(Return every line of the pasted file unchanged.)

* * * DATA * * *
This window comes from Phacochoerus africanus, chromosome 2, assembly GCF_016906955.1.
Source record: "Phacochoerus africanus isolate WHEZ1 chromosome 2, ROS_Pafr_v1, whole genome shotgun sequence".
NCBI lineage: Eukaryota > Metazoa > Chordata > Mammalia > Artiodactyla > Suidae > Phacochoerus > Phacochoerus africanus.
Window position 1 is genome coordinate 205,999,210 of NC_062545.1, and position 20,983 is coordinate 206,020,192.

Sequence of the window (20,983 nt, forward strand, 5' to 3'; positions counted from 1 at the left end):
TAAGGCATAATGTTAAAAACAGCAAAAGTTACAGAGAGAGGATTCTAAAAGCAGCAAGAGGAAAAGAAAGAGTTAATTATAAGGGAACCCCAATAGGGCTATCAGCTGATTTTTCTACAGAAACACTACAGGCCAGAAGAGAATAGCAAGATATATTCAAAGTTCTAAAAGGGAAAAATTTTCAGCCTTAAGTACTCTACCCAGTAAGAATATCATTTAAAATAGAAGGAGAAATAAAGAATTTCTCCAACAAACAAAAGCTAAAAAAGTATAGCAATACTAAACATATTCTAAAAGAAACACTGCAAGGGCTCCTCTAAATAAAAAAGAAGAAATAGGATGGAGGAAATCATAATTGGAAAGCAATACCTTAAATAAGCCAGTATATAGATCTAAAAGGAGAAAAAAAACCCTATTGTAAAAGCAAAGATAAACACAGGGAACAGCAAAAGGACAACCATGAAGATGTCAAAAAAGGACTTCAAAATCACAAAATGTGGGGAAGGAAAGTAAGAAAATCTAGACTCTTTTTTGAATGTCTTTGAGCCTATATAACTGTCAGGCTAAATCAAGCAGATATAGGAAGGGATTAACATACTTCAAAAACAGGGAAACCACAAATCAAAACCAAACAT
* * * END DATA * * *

This window comes from Phacochoerus africanus, chromosome 2, assembly GCF_016906955.1.
Source record: "Phacochoerus africanus isolate WHEZ1 chromosome 2, ROS_Pafr_v1, whole genome shotgun sequence".
NCBI lineage: Eukaryota > Metazoa > Chordata > Mammalia > Artiodactyla > Suidae > Phacochoerus > Phacochoerus africanus.
Window position 1 is genome coordinate 205,999,210 of NC_062545.1, and position 20,983 is coordinate 206,020,192.

Sequence of the window (20,983 nt, forward strand, 5' to 3'; positions counted from 1 at the left end):
TAAGGCATAATGTTAAAAACAGCAAAAGTTACAGAGAGAGGATTCTAAAAGCAGCAAGAGGAAAAGAAAGAGTTAATTATAAGGGAACCCCAATAGGGCTATCAGCTGATTTTTCTACAGAAACACTACAGGCCAGAAGAGAATAGCAAGATATATTCAAAGTTCTAAAAGGGAAAAATTTTCAGCCTTAAGTACTCTACCCAGTAAGAATATCATTTAAAATAGAAGGAGAAATAAAGAATTTCTCCAACAAACAAAAGCTAAAAAAGTATAGCAATACTAAACATATTCTAAAAGAAACACTGCAAGGGCTCCTCTAAATAAAAAAGAAGAAATAGGATGGAGGAAATCATAATTGGAAAGCAATACCTTAAATAAGCCAGTATATAGATCTAAAAGGAGAAAAAAAACCCTATTGTAAAAGCAAAGATAAACACAGGGAACAGCAAAAGGACAACCATGAAGATGTCAAAAAAGGACTTCAAAATCACAAAATGTGGGGAAGGAAAGTAAGAAAATCTAGACTCTTTTTTGAATGTCTTTGAGCCTATATAACTGTCAGGCTAAATCAAGCAGATATAGGAAGGGATTAACATACTTCAAAAACAGGGAAACCACAAATCAAAACCAAACAT